FOR the woman at the helm of the city, it’s been a difficult year – but not as tough as her first.
This year marks the halfway mark for mayor Patricia de Lille and in a reflection on this year, two themes stand out for her.
One, she simply shrugs off the attacks on her, and critics calling her a “dictator” or an “iron fist” leader.
Two, she says she still has a lot of work to do and will stand for a second term, if she is asked to do so in 2016.
At 62, De Lille shows no sign of quitting and says she is as driven as ever. She says she is enjoying her favourite stint in politics on local government level.
Speaking to the Cape Times, she said: “At the beginning of the year, I knew that we were coming to mid-term and the first thing I did was to look at what are the outstanding issues. I set myself some goals and targets and looked at where I need to push so that mid-term I would know we are halfway to our target.”
One of the city’s biggest successes this year was achieving a 92.9 percent spend on the capital budget, a first for the municipality. This was followed by receiving a clean audit from the Auditor General despite strong attempts by the ANC to slam the city’s expenditure as a sham and accusing it of cooking the books.
De Lille hailed the short- term job creation for people through the Extended Public Works Programme (EPWP) as the city created 37 000 jobs as another success.
Other problem areas were sanitation, housing and electricity provision.
De Lille also made headlines with insiders taking issue with her leadership, saying she ruled with an iron fist and a had a “street fighter” leadership style.
She said: “Opinions are like backsides,we all have them.”
“I am not really bothered by all these adjectives. I am used to it after more than 40 years in politics. What I do know is that I want to get the task done.”
Asked what her leadership style was, she replied: “It’s all about delegating but for me it is very difficult to delegate and to trust that a task will be done but in an organisation like this you have to delegate. What people don’t like is when I call and follow up on what I’ve asked to be done.”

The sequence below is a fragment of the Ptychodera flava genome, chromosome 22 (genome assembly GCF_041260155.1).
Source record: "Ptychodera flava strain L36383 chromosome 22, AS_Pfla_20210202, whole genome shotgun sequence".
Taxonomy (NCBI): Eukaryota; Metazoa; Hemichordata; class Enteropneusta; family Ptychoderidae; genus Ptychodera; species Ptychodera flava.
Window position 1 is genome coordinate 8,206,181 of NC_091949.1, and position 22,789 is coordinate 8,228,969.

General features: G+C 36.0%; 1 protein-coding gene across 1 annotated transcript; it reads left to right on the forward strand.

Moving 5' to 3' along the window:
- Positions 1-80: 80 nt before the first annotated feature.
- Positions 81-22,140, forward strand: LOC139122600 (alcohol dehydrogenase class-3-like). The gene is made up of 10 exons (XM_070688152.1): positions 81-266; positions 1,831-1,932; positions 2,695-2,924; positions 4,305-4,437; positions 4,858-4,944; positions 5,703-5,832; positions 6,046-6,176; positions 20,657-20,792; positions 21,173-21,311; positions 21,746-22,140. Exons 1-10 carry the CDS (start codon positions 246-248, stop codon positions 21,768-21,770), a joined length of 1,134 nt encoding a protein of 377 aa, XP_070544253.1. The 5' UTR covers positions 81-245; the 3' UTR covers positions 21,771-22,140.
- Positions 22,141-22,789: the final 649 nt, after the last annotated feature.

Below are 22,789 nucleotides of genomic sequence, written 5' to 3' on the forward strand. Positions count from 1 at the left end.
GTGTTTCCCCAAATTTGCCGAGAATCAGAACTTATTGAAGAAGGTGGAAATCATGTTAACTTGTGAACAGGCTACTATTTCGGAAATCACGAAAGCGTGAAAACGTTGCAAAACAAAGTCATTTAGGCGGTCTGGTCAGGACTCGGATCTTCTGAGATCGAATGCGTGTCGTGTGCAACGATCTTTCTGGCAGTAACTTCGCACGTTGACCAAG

De Lille said her officials often thought they had an entire year to complete a task.
“I know the urgency of any instruction because we are here to serve people. I know that people are suffering and have to deal with poverty and inequality. It is painful for me to see how our people are suffering.I want to get things done.”
She said city officials were comfortable and earning good money but that many residents had yet to taste the fruits of democracy.
That De Lille works hard is not disputed. Even opposition councillors have often said so after disagreeing with her in council. The avid golfer, does not get much down time and only plays golf on a Sunday morning.
De Lille says she spends very little time with her family but that she “works on their nerves” when she is home.
“When I am home, my husband and son don’t know how to handle me because I play pophuis (doll’s house), I pack things out. I love cleaning and washing and my husband and son absolutely dislike it because then I move things around.”
In her downtime she also reads and visits her elderly mother. “She still keeps track of what I am doing, she always calls and tells me to slow down a bit and make time for myself but I don’t do it.”
De Lille works around 14 hours a day but said she was far from ready to retire.
“I have been at all three spheres of government and local government is the most challenging – and I enjoy it. Five years is nothing in government and at the end of my term, if I am asked to do another term, I will certainly consider it. The time is just so short to get things done. “
De Lille was also greatly respected as a politician by Nelson Mandela. She said all leaders had to continue Mandela’s “selfless” leadership style.
“We are at a crossroads where we must reflect and see whether we want to go back to racial hatred, discrimination or do we want to go forward with the journey of Mandela’s – of reconciliation and redress. Those are the values of Mandela that I will internalise in the governance of the city.”
De Lille wants to continue to improve conditions in line with the five pillars of the city: a caring, inclusive, opportunity, safe and well-run city and will drive her staff harder to deliver.